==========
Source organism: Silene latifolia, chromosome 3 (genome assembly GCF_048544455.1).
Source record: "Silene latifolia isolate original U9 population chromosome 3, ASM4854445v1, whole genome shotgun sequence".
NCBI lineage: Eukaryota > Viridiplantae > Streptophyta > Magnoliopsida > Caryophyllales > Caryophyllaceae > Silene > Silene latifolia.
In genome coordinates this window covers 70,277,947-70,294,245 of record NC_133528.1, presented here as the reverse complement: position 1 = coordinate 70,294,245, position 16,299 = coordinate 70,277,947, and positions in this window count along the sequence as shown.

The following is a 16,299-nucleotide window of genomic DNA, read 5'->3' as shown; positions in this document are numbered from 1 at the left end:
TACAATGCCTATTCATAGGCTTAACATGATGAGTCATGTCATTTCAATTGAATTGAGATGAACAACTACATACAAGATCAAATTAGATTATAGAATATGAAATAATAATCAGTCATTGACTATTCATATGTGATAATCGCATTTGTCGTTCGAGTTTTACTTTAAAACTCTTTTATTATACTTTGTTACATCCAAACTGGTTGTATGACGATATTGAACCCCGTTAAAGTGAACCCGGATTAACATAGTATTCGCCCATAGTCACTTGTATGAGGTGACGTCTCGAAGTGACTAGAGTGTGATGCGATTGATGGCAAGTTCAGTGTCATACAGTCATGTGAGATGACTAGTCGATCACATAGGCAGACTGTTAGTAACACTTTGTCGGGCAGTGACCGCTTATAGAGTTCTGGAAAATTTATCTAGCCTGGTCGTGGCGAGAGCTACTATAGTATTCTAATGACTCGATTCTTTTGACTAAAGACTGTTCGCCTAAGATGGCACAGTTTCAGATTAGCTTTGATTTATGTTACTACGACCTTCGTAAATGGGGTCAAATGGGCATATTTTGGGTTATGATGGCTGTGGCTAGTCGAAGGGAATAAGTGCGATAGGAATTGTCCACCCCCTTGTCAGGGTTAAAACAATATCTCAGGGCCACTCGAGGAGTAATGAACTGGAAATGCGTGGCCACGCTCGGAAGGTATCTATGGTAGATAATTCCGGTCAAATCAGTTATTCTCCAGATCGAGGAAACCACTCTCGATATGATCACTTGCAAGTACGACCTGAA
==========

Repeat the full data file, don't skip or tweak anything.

Source organism: Silene latifolia, chromosome 3 (genome assembly GCF_048544455.1).
Source record: "Silene latifolia isolate original U9 population chromosome 3, ASM4854445v1, whole genome shotgun sequence".
NCBI lineage: Eukaryota > Viridiplantae > Streptophyta > Magnoliopsida > Caryophyllales > Caryophyllaceae > Silene > Silene latifolia.
In genome coordinates this window covers 70,277,947-70,294,245 of record NC_133528.1, presented here as the reverse complement: position 1 = coordinate 70,294,245, position 16,299 = coordinate 70,277,947, and positions in this window count along the sequence as shown.

The following is a 16,299-nucleotide window of genomic DNA, read 5'->3' as shown; positions in this document are numbered from 1 at the left end:
TACAATGCCTATTCATAGGCTTAACATGATGAGTCATGTCATTTCAATTGAATTGAGATGAACAACTACATACAAGATCAAATTAGATTATAGAATATGAAATAATAATCAGTCATTGACTATTCATATGTGATAATCGCATTTGTCGTTCGAGTTTTACTTTAAAACTCTTTTATTATACTTTGTTACATCCAAACTGGTTGTATGACGATATTGAACCCCGTTAAAGTGAACCCGGATTAACATAGTATTCGCCCATAGTCACTTGTATGAGGTGACGTCTCGAAGTGACTAGAGTGTGATGCGATTGATGGCAAGTTCAGTGTCATACAGTCATGTGAGATGACTAGTCGATCACATAGGCAGACTGTTAGTAACACTTTGTCGGGCAGTGACCGCTTATAGAGTTCTGGAAAATTTATCTAGCCTGGTCGTGGCGAGAGCTACTATAGTATTCTAATGACTCGATTCTTTTGACTAAAGACTGTTCGCCTAAGATGGCACAGTTTCAGATTAGCTTTGATTTATGTTACTACGACCTTCGTAAATGGGGTCAAATGGGCATATTTTGGGTTATGATGGCTGTGGCTAGTCGAAGGGAATAAGTGCGATAGGAATTGTCCACCCCCTTGTCAGGGTTAAAACAATATCTCAGGGCCACTCGAGGAGTAATGAACTGGAAATGCGTGGCCACGCTCGGAAGGTATCTATGGTAGATAATTCCGGTCAAATCAGTTATTCTCCAGATCGAGGAAACCACTCTCGATATGATCACTTGCAAGTACGACCTGAA